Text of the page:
2001

"... In PAGE 12: ... For this taking each significant variable in turn, we added interaction terms between the variable and the phase of conflict dummies. Only one of these produced significant results: secondary school enrolment at the start of the conflict ( Table4 ). We found that while the higher is initial secondary school enrolment the shorter is the conflict, this effect gradually erodes as the conflict persists.... In PAGE 26: ...26 Table4 : Continued Model [1]: Without controls for unobserved heterogeneity Model [2]: With controls for unobserved heterogeneity Log likelihood -75.39 -71.... ..."

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### Table IVa: Baseline specifications, controlling for AGI 1969 OLS Truncated regression

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### Table 1: Baseline and Other Specification Parameters

"... In PAGE 21: ... All the simulations are generated with the same initial seed, so that the realized sequence of shocks is the same for all economies. The parameters of the various experiments we perform are presented in Table1 . These include the preference parameters (risk aversion and discount factor) and the parameters that characterize the endowment processes (point of supports and transition matrixes).... In PAGE 22: ...We start our discussion by looking at a baseline specification, whose features are reported in the first columns of Table1 and Table 2. The discount factor is equal to .... In PAGE 24: ... Even in the simple example we propose here this does happen. For the parameters in the first column of Table1 , on average, the system finds itself 3.5% of the time in a situation in which private transfers flow form the relatively poorer to the relatively richer individual.... ..."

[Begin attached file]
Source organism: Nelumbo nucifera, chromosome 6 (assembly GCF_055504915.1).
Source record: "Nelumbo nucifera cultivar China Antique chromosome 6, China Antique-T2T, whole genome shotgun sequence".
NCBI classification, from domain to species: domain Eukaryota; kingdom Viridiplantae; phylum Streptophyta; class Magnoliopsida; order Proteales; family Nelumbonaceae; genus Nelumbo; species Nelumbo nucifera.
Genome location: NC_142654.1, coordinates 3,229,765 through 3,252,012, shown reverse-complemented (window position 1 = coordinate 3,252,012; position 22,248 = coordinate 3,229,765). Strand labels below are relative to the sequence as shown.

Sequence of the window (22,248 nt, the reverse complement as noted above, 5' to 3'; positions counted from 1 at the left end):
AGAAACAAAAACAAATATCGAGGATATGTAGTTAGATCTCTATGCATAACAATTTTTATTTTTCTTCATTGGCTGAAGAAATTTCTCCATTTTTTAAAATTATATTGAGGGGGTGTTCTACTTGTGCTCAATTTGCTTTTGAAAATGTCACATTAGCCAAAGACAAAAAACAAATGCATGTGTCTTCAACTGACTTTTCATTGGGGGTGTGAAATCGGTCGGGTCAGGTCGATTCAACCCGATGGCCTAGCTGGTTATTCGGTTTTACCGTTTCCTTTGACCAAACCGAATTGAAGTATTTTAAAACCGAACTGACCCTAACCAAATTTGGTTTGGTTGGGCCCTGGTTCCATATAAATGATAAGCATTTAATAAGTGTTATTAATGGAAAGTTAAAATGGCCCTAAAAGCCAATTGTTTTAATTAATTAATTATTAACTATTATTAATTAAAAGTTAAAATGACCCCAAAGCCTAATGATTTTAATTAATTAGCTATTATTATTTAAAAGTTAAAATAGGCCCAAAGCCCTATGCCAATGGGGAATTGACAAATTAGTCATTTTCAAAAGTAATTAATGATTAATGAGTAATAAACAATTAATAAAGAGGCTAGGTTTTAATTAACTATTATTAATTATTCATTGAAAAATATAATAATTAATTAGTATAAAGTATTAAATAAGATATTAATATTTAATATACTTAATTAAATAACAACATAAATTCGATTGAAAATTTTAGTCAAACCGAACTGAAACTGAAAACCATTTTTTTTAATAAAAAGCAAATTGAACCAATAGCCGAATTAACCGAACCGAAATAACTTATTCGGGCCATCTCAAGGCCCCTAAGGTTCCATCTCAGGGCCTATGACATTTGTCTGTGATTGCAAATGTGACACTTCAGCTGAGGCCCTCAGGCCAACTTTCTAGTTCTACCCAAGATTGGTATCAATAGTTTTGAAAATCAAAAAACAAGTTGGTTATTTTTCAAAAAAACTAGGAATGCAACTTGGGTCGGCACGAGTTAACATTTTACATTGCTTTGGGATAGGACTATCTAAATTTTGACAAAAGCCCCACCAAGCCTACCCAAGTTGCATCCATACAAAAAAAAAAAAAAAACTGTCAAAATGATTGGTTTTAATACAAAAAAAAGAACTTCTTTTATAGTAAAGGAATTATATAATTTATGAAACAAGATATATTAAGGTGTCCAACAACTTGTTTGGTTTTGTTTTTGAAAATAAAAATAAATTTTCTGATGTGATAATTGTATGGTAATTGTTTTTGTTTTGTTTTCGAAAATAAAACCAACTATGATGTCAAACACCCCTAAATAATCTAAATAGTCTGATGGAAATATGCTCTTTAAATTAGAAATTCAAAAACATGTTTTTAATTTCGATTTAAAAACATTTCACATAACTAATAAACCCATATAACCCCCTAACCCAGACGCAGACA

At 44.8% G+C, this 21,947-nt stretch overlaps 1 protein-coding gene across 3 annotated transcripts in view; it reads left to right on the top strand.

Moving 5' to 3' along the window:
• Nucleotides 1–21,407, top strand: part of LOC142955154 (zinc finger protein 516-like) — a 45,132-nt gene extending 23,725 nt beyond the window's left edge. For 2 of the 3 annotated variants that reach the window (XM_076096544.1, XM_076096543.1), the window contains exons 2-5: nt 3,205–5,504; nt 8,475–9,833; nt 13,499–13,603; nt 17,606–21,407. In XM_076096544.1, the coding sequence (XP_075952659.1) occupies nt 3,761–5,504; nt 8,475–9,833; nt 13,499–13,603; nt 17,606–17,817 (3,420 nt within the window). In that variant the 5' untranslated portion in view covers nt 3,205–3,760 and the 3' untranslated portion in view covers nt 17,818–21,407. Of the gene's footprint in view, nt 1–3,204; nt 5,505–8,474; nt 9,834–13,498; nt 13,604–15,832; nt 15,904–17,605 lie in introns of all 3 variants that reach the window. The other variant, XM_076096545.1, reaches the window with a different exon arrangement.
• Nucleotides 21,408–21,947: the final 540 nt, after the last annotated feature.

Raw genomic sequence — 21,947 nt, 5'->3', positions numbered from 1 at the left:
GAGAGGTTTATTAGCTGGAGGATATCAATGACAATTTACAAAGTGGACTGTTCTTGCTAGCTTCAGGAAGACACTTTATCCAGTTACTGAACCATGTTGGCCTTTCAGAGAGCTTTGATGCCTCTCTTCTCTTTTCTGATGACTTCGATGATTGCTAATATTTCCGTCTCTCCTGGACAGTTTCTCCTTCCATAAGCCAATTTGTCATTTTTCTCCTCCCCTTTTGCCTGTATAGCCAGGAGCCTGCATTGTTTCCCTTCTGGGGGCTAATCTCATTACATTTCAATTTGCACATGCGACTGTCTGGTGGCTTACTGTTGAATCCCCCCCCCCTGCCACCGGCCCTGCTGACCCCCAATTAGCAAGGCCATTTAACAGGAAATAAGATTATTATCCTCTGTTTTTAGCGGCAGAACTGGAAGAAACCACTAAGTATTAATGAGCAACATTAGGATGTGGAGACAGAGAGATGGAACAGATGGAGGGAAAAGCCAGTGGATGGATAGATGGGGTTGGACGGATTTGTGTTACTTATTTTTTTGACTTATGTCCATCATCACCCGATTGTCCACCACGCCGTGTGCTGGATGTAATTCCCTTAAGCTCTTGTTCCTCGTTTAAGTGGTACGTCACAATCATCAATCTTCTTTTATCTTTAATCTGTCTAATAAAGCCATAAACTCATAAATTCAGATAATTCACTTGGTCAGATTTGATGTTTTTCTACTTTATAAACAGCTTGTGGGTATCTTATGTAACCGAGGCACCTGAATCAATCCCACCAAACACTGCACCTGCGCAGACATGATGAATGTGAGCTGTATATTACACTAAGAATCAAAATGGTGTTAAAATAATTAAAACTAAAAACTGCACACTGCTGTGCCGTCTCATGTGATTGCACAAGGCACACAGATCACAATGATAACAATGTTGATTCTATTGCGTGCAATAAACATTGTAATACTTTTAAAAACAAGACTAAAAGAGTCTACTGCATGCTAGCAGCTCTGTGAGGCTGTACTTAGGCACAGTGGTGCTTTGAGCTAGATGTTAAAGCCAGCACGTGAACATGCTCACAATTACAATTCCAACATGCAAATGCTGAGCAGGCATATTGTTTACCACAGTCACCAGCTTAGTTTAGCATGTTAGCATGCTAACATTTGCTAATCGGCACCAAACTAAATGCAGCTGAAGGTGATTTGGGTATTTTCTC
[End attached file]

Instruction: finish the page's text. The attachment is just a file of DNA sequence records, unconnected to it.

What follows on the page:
### Table 2: Properties of the Allocations of Baseline and Other Specifications